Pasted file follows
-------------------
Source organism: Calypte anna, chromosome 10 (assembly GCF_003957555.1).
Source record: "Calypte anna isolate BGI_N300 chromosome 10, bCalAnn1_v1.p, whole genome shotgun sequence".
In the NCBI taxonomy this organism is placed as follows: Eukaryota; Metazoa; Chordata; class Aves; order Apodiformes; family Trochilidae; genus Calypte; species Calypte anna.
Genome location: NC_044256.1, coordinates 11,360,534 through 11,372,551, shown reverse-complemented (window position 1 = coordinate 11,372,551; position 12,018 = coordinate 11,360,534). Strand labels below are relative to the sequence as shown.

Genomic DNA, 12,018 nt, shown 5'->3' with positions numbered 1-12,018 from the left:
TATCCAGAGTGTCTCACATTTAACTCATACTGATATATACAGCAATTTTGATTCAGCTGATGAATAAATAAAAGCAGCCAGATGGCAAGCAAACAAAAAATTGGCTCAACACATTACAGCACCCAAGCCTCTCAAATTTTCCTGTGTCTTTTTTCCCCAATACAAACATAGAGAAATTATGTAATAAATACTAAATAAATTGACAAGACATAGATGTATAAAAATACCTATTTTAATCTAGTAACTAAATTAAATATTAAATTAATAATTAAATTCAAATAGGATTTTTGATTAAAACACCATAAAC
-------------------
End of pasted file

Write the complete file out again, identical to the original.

Source organism: Calypte anna, chromosome 10 (assembly GCF_003957555.1).
Source record: "Calypte anna isolate BGI_N300 chromosome 10, bCalAnn1_v1.p, whole genome shotgun sequence".
In the NCBI taxonomy this organism is placed as follows: Eukaryota; Metazoa; Chordata; class Aves; order Apodiformes; family Trochilidae; genus Calypte; species Calypte anna.
Genome location: NC_044256.1, coordinates 11,360,534 through 11,372,551, shown reverse-complemented (window position 1 = coordinate 11,372,551; position 12,018 = coordinate 11,360,534). Strand labels below are relative to the sequence as shown.

Genomic DNA, 12,018 nt, shown 5'->3' with positions numbered 1-12,018 from the left:
TATCCAGAGTGTCTCACATTTAACTCATACTGATATATACAGCAATTTTGATTCAGCTGATGAATAAATAAAAGCAGCCAGATGGCAAGCAAACAAAAAATTGGCTCAACACATTACAGCACCCAAGCCTCTCAAATTTTCCTGTGTCTTTTTTCCCCAATACAAACATAGAGAAATTATGTAATAAATACTAAATAAATTGACAAGACATAGATGTATAAAAATACCTATTTTAATCTAGTAACTAAATTAAATATTAAATTAATAATTAAATTCAAATAGGATTTTTGATTAAAACACCATAAAC